In America, the melting pot of the world, people come across different backgrounds and cultures daily. This melting pot is usually signified with food. America integrates Chinese, Mexican, Thai, Italian, Jamaican and other cultural restaurants for the comfort of internationals and the expansion of the American mind.
However, the attempt to recreate these non-American recipes can sometimes fall short.
“It’s not that it tastes bad; it just doesn’t taste like home,” stated Ariadne Porras, ORU international student from Mexico. “I feel the reason is because they don’t have access to those ingredients that make the recipe taste the way it’s supposed to.”
Porras is currently a junior majoring in dance at ORU. One of her favorite things about going home for break is the authentic Mexican food her mother cooks. Porras jotted down a cheap and quick recipe her mother experimented with while she was in college.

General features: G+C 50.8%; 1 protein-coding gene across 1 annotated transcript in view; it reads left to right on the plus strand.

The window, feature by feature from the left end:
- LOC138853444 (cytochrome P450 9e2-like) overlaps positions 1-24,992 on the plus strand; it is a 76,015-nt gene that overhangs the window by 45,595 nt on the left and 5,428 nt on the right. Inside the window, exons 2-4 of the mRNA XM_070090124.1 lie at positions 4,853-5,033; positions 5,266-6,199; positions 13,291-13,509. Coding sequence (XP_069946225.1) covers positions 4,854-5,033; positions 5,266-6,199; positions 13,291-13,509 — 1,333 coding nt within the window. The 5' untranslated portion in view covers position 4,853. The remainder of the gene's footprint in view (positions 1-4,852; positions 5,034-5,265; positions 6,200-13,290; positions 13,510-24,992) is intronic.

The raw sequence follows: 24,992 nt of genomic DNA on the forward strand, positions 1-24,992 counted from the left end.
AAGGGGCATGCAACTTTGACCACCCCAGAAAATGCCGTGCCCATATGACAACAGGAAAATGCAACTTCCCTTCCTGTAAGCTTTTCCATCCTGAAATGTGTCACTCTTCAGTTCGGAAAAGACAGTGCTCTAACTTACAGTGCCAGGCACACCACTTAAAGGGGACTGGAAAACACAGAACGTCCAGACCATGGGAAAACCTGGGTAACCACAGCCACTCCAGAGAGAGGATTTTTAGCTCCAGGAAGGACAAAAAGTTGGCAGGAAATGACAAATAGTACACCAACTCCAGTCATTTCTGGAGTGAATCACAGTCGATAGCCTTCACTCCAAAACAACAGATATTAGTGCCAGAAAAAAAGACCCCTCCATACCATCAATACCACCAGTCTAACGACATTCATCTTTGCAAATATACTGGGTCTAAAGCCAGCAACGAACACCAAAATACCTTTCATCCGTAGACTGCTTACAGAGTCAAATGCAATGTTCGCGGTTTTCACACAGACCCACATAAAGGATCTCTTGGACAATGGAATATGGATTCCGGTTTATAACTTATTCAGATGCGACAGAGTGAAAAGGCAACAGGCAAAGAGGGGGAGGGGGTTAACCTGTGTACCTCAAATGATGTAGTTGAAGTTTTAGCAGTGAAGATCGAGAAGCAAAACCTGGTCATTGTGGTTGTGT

Porras’s mother went to college from 1984 to 1987 and studied social work. However, she did not have the most money and had to stick to a strict budget. She had the brilliant idea to make a “nice” and cheap meal.
She adapted an original Mexican recipe called Enfrijoladas. The recipe is below.
Fry corn tortillas (handmade by Esquer)
Put frijoles refritos (refried beans) inside the tortilla
Fold the tortilla in half
Put cheese inside (called panela)
Optional: add avocado and salsa casera
If there is a student on a budget and wanting a meal other than saga, they can make this simple cheap recipe in their dorm.
The recipe is great for a Saturday or Sunday dinner or whenever you want something ethnic and quick to make. Porras mentioned that her mom still cooks Enfrijoladas to this day.
“For Mexican food, it’s not just the recipe that makes the food,” shared Porras. “It’s the one who makes it and what you put in it, the little secrets that each family has for those traditional dishes.”